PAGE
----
The Human Quest for Meaning: A Handbook of Psychological Research and Clinical Applications
Paul T. P. Wong, Prem S. Fry
Erlbaum, 1998 - Psychology - 462 pages
Does life have real meaning? Is it worth living? How can one make sense of suffering, illness, and death? Through the ages, philosophers, clergy, and laypeople alike have grappled with such existential concerns. Some have taken the position that deep questions about meaning are unanswerable, that ideally one should take life as it comes.
Recent studies have shown, however, that the way in which individuals address existential concerns has profound implications for their mental and physical well-being. We are symbol-making creatures. The quest for meaning is now regarded by many as a universal human motive--as fundamental as our need for food and water. One of the tenets of several new therapies is that an existential vacuum lies at the heart of neurosis and depression. Empirical research has clearly demonstrated that a strong sense of personal meaning is associated with life satisfaction. From a lifespan perspective, the struggle to construe meaning is a never-ending task; its effectiveness seems to predict much about personality development and successful aging. The mediating role of personal meaning in coping with stress has also received increasing attention. No matter how hopeless the situation and how devastating the pain, we are more likely to survive if we cling to the belief that life has some purpose.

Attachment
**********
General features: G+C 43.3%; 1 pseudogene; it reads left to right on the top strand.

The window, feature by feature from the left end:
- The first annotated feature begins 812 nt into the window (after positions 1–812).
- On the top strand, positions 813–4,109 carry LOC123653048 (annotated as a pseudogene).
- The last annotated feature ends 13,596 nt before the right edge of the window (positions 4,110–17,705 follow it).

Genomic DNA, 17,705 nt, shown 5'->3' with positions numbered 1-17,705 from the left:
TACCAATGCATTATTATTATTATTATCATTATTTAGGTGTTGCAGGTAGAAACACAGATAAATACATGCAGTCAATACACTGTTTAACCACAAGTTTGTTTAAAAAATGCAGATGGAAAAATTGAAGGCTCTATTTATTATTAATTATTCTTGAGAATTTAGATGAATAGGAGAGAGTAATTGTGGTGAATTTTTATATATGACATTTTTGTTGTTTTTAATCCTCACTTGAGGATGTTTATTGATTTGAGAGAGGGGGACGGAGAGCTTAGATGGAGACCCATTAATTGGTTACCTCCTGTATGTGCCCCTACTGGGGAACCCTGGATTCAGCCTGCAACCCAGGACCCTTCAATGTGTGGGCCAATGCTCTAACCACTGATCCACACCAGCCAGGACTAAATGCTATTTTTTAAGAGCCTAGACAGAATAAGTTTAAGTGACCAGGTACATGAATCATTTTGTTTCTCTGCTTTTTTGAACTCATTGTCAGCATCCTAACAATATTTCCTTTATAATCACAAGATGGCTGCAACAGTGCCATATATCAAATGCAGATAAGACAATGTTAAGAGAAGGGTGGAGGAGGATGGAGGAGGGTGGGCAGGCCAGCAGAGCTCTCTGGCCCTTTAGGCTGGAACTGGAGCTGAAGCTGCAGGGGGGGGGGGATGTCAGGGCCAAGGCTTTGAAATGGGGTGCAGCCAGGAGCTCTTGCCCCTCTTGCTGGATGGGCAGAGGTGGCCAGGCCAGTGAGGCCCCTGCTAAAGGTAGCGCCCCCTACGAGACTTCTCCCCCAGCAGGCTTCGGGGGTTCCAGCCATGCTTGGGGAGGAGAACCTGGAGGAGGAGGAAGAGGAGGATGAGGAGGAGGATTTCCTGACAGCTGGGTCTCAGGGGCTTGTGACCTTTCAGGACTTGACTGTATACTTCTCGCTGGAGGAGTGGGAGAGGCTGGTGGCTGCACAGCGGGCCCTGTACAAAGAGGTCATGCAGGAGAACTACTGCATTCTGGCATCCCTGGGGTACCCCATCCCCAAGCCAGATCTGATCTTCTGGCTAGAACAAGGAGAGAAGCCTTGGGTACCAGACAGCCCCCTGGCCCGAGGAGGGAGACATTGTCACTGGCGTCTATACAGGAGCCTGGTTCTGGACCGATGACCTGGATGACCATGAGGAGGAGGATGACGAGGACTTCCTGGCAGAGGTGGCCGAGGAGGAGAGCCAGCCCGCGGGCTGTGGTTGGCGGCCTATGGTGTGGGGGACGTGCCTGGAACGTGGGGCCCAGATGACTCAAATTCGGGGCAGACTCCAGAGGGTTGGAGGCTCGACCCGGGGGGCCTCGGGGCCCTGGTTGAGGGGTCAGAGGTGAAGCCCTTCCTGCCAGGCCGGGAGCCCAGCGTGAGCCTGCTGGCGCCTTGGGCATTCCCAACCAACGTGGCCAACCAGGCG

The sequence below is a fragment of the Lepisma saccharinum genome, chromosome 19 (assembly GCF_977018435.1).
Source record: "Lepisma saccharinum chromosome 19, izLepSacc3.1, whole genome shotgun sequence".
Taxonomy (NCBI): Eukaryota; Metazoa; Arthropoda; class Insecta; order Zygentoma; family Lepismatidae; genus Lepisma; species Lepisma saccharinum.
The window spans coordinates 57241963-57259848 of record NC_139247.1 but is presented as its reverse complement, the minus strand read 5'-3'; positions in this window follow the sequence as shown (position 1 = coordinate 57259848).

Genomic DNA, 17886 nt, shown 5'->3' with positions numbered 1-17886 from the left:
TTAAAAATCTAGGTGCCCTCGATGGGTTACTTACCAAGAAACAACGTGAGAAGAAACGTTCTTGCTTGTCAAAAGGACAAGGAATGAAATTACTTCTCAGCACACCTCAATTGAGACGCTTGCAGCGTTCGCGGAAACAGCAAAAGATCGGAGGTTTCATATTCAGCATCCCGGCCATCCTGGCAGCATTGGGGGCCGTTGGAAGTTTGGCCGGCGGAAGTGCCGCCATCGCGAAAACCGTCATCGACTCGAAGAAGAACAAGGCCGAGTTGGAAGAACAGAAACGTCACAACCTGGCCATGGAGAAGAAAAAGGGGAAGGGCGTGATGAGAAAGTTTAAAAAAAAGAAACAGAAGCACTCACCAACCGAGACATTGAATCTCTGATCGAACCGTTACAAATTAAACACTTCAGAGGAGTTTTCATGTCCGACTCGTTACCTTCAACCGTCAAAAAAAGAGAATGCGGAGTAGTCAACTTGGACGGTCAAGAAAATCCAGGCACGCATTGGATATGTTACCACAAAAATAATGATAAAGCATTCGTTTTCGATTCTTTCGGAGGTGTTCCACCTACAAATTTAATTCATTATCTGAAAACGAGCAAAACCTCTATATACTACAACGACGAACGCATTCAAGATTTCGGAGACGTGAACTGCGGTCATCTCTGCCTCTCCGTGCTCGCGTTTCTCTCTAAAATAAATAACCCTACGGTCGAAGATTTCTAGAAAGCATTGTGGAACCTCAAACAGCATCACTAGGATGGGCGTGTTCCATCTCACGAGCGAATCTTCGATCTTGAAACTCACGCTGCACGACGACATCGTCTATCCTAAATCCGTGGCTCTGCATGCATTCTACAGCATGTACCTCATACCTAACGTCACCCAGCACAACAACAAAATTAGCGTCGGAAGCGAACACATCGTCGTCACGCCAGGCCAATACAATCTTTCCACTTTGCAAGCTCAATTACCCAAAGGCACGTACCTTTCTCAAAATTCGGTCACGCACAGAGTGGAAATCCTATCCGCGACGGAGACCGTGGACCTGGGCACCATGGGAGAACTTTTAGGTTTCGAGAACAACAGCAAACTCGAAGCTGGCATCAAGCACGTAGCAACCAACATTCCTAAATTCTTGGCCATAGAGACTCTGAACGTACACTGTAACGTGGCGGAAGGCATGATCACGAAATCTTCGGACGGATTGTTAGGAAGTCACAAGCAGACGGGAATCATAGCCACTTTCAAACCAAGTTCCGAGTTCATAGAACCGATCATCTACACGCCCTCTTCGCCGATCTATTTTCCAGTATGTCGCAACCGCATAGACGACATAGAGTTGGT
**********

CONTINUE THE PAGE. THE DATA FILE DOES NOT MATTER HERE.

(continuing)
In this volume, leading representatives of trends converging from different fields examine the complex processes of meaning seeking, and offer the first authoritative review of the central role of personal meaning in human life and its implications for clinical practice. Brimming with new ideas for research and intervention, The Human Quest for Meaning will be an important resource for all those professionally concerned with mental and physical health.
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